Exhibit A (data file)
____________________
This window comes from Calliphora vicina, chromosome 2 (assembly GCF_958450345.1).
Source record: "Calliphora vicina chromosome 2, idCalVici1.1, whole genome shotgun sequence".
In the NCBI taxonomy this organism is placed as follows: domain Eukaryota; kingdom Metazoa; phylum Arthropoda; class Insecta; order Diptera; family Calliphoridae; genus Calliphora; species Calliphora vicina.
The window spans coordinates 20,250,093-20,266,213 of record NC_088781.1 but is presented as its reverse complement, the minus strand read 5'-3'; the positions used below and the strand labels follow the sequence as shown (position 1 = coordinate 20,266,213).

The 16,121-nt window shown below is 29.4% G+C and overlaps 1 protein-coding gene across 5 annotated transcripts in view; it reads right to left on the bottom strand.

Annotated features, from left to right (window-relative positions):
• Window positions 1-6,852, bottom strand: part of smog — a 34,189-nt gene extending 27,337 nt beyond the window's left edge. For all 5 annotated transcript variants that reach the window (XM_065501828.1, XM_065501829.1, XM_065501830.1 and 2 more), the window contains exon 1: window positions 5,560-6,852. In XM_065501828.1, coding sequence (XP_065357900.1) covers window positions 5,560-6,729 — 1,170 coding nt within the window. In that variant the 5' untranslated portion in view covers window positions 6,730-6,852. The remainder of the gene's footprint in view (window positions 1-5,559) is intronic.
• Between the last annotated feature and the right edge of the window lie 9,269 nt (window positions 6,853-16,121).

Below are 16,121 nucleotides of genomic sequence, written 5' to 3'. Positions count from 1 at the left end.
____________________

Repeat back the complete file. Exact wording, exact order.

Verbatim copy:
This window comes from Calliphora vicina, chromosome 2 (assembly GCF_958450345.1).
Source record: "Calliphora vicina chromosome 2, idCalVici1.1, whole genome shotgun sequence".
In the NCBI taxonomy this organism is placed as follows: domain Eukaryota; kingdom Metazoa; phylum Arthropoda; class Insecta; order Diptera; family Calliphoridae; genus Calliphora; species Calliphora vicina.
The window spans coordinates 20,250,093-20,266,213 of record NC_088781.1 but is presented as its reverse complement, the minus strand read 5'-3'; the positions used below and the strand labels follow the sequence as shown (position 1 = coordinate 20,266,213).

The 16,121-nt window shown below is 29.4% G+C and overlaps 1 protein-coding gene across 5 annotated transcripts in view; it reads right to left on the bottom strand.

Annotated features, from left to right (window-relative positions):
• Window positions 1-6,852, bottom strand: part of smog — a 34,189-nt gene extending 27,337 nt beyond the window's left edge. For all 5 annotated transcript variants that reach the window (XM_065501828.1, XM_065501829.1, XM_065501830.1 and 2 more), the window contains exon 1: window positions 5,560-6,852. In XM_065501828.1, coding sequence (XP_065357900.1) covers window positions 5,560-6,729 — 1,170 coding nt within the window. In that variant the 5' untranslated portion in view covers window positions 6,730-6,852. The remainder of the gene's footprint in view (window positions 1-5,559) is intronic.
• Between the last annotated feature and the right edge of the window lie 9,269 nt (window positions 6,853-16,121).

Below are 16,121 nucleotides of genomic sequence, written 5' to 3'. Positions count from 1 at the left end.